Minimalism and Fashion: Reduction in the Postmodern Era

Image of Minimalism and Fashion: Reduction in the Postmodern Era
Release Date: 
October 25, 2010
Harper Design
Reviewed by: 

The relationship between fashion and minimalism has been discussed, examined, and dissected for decades and even as recently as the New York Collections for Spring 2011, but never has it been written about in such pompous, pretentious, and haughty language.

Ms. Dimant seems to relish the fact that she has made herself an authority on the relationship between fashion and minimalism and has an extreme command of the English language, but fails to allow the reader any possibility of comprehending or benefiting from her knowledge. As any student of fashion will tell you, there are immediate references that can be drawn from and analogies that can be made from fashion and minimalism, but none of it can be reliably compared to the splitting of the atom. The author seems to revel in the intellectualizing of her topic to the point of absurdity. As any veteran of the fashion business will admit: fashion is the business of selling clothes and not a plan for world peace.

“The minimal look expressed a futurist ethos, sixties’ style that was utterly in sync with the bright hued, machine made aesthetic lionized by ‘Primary Structures.’”

While there is attention paid to just a few of the major players of the time, it is gratifying to see that Rudi Gernreich has been given a place of honor and that Geoffrey Beene has been included within the “team” of designers who exemplified the minimalist trend—or as Ms, Dimant would refer to it: the minimalist movement.

What evades the reader is who was omitted and why so much play is given to the Japanese designers. The two basic facts of fashion are simple: everything is cyclical and yet there are some designers who stick to their guns and run against trend in order to maintain their vision. One of these trend-buckers is Mr. Beene, who never met a trend he followed. The rule of thumb is to not overthink the clothes, for if you need to explain the clothes then they have no value as garments that can be worn by people—after all, fashion may be an art, but it is not a fine art like painting and sculpture which beckon explanation and discussion. Fine art is not created for its saleability and attention to trend.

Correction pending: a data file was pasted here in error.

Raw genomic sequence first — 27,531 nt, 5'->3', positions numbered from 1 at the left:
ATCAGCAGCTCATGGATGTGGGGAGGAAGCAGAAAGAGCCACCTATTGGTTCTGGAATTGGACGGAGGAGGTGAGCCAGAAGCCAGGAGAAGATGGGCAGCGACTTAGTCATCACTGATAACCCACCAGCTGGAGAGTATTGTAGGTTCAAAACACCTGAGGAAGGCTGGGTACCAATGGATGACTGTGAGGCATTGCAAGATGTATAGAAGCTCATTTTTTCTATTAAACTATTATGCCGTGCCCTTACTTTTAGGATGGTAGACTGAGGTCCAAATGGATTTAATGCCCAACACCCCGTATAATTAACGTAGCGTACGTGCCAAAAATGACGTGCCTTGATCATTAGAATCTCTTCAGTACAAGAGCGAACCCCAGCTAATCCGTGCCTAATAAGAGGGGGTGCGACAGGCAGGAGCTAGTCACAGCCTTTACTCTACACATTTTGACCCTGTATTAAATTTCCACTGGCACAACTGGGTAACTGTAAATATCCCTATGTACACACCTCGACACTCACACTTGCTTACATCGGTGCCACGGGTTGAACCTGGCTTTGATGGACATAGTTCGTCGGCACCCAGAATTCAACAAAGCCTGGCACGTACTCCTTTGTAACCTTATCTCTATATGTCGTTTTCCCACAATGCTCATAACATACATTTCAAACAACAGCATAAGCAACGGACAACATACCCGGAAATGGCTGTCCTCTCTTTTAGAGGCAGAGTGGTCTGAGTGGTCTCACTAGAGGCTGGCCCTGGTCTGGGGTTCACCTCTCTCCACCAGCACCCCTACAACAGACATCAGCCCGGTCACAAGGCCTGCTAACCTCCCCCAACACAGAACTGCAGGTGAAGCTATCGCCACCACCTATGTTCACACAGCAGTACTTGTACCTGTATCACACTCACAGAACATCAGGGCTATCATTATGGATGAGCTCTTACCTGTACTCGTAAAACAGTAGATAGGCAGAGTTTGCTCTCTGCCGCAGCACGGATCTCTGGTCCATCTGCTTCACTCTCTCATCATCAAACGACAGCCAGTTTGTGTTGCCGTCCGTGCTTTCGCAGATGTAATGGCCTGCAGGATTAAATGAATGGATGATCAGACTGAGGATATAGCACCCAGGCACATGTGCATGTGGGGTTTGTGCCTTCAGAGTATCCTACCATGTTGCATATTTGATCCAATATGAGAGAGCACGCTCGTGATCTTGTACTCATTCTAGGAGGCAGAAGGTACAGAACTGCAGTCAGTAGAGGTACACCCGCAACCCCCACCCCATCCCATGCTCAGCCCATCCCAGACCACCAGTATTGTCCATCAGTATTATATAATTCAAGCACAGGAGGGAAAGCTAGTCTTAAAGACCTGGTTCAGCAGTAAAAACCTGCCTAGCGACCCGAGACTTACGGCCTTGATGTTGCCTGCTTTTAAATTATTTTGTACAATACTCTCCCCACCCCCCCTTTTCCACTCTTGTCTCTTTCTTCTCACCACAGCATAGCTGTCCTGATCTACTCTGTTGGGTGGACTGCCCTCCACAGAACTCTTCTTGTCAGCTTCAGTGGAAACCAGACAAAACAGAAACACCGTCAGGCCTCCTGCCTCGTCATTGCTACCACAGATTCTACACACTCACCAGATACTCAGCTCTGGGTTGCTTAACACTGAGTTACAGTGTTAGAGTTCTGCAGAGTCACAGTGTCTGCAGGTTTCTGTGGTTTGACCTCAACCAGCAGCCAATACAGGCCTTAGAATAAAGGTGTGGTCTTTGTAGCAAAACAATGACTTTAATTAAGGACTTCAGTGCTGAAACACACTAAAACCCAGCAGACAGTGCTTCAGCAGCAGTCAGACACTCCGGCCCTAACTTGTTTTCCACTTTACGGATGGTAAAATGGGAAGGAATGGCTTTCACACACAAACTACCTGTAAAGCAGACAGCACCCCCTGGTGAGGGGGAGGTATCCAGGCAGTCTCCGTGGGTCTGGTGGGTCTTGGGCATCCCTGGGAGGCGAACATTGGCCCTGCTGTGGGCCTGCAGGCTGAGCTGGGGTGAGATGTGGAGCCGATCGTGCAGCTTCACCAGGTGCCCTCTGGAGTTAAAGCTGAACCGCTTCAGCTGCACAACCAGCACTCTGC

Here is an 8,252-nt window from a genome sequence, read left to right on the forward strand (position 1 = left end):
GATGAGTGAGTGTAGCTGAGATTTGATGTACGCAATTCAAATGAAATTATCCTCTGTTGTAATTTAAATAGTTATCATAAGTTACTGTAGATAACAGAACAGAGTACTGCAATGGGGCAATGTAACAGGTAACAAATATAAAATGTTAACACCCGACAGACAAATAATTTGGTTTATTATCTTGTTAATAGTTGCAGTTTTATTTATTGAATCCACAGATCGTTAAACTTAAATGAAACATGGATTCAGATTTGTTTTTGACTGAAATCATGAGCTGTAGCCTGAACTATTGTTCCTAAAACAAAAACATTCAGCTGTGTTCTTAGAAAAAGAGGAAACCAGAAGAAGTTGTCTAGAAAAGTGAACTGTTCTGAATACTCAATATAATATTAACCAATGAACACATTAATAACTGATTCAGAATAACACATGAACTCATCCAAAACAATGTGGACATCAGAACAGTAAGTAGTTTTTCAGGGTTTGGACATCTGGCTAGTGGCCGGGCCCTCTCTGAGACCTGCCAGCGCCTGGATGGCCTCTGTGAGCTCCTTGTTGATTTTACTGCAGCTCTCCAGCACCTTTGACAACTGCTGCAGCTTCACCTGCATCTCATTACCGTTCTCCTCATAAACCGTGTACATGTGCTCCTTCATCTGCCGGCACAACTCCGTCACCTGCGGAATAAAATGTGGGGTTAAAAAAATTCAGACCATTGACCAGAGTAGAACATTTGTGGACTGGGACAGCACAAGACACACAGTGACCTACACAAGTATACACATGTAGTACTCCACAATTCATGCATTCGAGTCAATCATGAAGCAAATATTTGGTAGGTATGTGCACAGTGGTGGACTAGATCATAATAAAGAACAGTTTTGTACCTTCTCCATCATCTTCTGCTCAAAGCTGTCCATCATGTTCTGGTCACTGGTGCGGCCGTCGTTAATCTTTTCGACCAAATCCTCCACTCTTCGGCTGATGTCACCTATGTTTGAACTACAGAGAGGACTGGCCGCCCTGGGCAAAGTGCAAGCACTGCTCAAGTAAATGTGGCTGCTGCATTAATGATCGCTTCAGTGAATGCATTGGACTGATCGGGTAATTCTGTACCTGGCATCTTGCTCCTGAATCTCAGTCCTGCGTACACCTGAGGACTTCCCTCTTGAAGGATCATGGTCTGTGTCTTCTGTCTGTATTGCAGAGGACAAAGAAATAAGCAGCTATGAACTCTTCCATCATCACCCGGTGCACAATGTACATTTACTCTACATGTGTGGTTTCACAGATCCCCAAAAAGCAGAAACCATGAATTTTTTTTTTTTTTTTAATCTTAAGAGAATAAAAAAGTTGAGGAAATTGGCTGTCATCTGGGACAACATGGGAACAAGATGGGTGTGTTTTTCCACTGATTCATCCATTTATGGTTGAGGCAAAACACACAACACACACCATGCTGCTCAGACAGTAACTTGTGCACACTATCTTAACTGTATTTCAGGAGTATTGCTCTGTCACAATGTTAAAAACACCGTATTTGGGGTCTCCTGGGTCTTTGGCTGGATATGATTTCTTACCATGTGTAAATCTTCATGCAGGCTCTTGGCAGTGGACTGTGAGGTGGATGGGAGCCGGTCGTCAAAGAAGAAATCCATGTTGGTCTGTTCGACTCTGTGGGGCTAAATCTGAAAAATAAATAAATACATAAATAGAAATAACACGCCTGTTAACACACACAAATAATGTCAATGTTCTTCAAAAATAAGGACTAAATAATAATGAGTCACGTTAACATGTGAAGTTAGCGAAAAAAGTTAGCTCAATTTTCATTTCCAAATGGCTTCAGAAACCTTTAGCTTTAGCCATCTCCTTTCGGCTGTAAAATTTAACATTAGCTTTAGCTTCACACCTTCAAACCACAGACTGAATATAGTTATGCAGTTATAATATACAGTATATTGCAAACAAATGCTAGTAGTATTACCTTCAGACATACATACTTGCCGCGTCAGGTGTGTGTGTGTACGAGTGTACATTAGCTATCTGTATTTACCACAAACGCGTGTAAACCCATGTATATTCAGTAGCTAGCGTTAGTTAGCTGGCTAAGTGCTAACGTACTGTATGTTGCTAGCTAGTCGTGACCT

This treatise that Ms. Dimant has authored might have been far more enlightening had it been more understandable to those who have a more than fleeting interest in Fashion or Art. The book should be sold with a wrapper than states either an IQ requirement or perhaps an educational prerequisite for a doctoral degree.

The bottom line is that the subject matter bears discussion, but the reader needs to be engaged rather than repelled by how the topics are handled. While the volume is of amazing quality, the written words on these pages are so obtuse and their meaning so obfuscated that it renders them of little or no use to the fashion aficionados who would consider reading this book. Perhaps a fine art authority might disagree, but then again, how many fine art experts are also fashion mavens?

So affected it made my teeth ache.